Movie: Saving Mr. Banks
What it’s up for: Music (score)

This will come as no surprise, but I loved this movie. I laughed. I cried. I immediately watched Mary Poppins. I’m not sure how accurate the movie was to real events, but they had one of P.L. Traver’s biographers as well as Richard Sherman help with consultation. I loved it for what it was.

I’m not sure how you would categorize this movie. I guess it’s considered a drama but it’s not really that dramatic. I’m guessing most people would find it boring. It’s completely a character piece following the life of P.L. Travers around the time she was negotiating with the Disney Company about the creation of Mary Poppins. If you are a fan of Mary Poppins, you will probably like this movie. There are all sorts of little connections made throughout the film between what is happening on-screen and what happens in the movie they are trying to create. Those little details are what made it a moving film for me. There’s plenty there to tug the heartstrings. I think that the movie was fantastically structured with an almost painful attention to detail in the script and screenplay. Almost everything that was said or done was significant in some way and connected to something else that happened or would happen in the film. Not to mention, it was BEAUTIFULLY shot.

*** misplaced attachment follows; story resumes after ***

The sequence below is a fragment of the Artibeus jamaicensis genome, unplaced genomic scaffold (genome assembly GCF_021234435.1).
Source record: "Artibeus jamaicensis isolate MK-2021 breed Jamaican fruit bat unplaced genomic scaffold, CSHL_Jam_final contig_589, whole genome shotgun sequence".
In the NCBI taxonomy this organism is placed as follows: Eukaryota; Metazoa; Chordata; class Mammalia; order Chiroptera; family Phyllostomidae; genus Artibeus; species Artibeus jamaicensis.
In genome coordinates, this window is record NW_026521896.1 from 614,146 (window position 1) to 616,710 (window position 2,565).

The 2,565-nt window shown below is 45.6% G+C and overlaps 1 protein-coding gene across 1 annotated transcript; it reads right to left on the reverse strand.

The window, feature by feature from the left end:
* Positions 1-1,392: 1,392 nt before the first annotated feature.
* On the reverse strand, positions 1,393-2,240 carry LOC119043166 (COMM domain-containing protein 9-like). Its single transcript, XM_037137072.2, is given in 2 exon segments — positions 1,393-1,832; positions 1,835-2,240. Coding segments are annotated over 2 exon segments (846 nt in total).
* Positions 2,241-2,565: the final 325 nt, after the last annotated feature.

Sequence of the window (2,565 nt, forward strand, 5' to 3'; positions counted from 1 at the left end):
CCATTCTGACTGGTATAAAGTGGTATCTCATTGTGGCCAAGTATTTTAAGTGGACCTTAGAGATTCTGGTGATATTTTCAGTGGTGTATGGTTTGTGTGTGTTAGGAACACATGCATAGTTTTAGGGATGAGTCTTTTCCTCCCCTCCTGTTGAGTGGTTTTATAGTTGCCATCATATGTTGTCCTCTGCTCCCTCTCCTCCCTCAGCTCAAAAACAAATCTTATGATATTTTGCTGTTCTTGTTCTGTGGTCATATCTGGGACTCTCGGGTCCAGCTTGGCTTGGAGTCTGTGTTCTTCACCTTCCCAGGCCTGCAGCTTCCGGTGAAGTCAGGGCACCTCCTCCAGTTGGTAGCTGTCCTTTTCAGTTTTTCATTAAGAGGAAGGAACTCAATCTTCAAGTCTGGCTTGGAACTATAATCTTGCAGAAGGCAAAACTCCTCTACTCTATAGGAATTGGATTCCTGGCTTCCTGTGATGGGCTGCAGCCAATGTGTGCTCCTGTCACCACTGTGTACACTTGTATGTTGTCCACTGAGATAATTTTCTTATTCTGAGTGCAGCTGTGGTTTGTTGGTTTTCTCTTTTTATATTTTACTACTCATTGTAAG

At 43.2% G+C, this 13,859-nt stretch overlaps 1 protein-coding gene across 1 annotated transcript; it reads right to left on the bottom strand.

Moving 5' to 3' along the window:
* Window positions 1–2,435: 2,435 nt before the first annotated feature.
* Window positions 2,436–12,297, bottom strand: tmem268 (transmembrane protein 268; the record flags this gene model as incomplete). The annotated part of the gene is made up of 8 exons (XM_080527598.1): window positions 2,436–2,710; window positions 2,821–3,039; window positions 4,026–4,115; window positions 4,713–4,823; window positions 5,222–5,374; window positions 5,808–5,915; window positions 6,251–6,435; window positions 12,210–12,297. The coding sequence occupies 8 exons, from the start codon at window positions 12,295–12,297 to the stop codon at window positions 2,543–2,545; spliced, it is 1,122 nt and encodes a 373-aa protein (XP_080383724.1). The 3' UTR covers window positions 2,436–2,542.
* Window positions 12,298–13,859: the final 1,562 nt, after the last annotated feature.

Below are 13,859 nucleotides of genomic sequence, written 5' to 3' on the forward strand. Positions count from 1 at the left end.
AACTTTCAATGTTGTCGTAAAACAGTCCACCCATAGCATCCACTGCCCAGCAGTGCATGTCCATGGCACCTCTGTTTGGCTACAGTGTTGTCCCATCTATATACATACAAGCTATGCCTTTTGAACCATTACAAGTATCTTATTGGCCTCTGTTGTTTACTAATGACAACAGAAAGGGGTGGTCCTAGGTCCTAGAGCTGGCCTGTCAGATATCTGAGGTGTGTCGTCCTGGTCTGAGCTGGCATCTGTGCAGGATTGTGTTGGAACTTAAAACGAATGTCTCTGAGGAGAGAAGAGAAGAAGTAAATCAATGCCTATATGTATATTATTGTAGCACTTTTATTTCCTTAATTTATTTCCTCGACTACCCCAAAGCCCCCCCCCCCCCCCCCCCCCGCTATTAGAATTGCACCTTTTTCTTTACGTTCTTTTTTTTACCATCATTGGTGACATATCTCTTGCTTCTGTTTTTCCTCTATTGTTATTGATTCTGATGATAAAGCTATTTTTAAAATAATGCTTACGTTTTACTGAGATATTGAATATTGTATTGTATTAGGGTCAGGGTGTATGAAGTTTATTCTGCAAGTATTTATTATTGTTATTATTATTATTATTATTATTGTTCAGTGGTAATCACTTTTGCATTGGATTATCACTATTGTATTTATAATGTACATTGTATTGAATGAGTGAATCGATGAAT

The actors were all fantastic. Emma Thompson had such quiet appeal as the principled Ms. Travers. As her character grows through the Mary Poppins process and as we learn more about her personal history, you grow in a desire to see her happy and redeemed. Tom Hanks was stellar as Walt Disney – an undeniably intimidating role to play. He was still a little too Tom Hanksy for me, but I thought he did a great job. From the biographies and writings I’ve read about the real Walt, he seemed to portray him rather accurately. Colin Farrell is the unsung hero of this movie as Ms. Travers’ father. He plays a loving, imaginative, alcoholic father who (at least in the movie) inspired much of who Ms. Travers came to be. Playing absolutely lovable and fabulous supporting roles are Paul Giamatti (as Ralph, Ms. Travers’ limo driver) and Melanie Paxson (as Dolly, Walt’s secretary). Both of them add significant things to the movie and provide some great comedic relief.

Now for the score. I love love LOVE Thomas Newman. He has done so much and I don’t think he’s recognized enough. He is apparently the most nominated living composer to have never won an Oscar (according to Wikipedia). It is a charming and engaging score. I remember noticing it’s significance while I was watching the movie, which is always a good sign. I’m personally rooting for Newman this year.

I’m honestly not sure. I still need to see a couple of the movies in this category, but I think Newman has a shot. He’s up against some other big names though. It would be a nice nod from the Academy, for both him and the movie, if he wins.